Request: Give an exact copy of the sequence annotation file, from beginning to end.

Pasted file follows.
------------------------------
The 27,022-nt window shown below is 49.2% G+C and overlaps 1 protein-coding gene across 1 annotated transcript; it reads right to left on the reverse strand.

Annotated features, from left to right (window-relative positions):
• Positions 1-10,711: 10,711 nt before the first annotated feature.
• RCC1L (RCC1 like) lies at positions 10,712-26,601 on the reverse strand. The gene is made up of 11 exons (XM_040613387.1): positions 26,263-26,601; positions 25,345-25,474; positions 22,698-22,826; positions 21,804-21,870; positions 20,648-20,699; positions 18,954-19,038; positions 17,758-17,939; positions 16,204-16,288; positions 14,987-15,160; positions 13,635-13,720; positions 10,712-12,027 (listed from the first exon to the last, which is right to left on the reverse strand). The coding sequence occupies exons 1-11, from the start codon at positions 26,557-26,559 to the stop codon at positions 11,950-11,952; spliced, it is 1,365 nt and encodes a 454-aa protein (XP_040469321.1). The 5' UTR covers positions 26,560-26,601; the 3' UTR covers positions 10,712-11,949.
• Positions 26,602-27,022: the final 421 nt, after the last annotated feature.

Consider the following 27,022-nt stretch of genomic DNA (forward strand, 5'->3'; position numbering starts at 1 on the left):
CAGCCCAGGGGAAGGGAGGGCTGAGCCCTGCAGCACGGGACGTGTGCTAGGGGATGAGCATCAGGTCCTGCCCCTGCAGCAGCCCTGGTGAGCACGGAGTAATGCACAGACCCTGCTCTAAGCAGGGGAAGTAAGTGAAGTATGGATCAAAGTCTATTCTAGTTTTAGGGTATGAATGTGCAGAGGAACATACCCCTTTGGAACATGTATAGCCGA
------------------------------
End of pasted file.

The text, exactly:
The 27,022-nt window shown below is 49.2% G+C and overlaps 1 protein-coding gene across 1 annotated transcript; it reads right to left on the reverse strand.

Annotated features, from left to right (window-relative positions):
• Positions 1-10,711: 10,711 nt before the first annotated feature.
• RCC1L (RCC1 like) lies at positions 10,712-26,601 on the reverse strand. The gene is made up of 11 exons (XM_040613387.1): positions 26,263-26,601; positions 25,345-25,474; positions 22,698-22,826; positions 21,804-21,870; positions 20,648-20,699; positions 18,954-19,038; positions 17,758-17,939; positions 16,204-16,288; positions 14,987-15,160; positions 13,635-13,720; positions 10,712-12,027 (listed from the first exon to the last, which is right to left on the reverse strand). The coding sequence occupies exons 1-11, from the start codon at positions 26,557-26,559 to the stop codon at positions 11,950-11,952; spliced, it is 1,365 nt and encodes a 454-aa protein (XP_040469321.1). The 5' UTR covers positions 26,560-26,601; the 3' UTR covers positions 10,712-11,949.
• Positions 26,602-27,022: the final 421 nt, after the last annotated feature.

Consider the following 27,022-nt stretch of genomic DNA (forward strand, 5'->3'; position numbering starts at 1 on the left):
CAGCCCAGGGGAAGGGAGGGCTGAGCCCTGCAGCACGGGACGTGTGCTAGGGGATGAGCATCAGGTCCTGCCCCTGCAGCAGCCCTGGTGAGCACGGAGTAATGCACAGACCCTGCTCTAAGCAGGGGAAGTAAGTGAAGTATGGATCAAAGTCTATTCTAGTTTTAGGGTATGAATGTGCAGAGGAACATACCCCTTTGGAACATGTATAGCCGA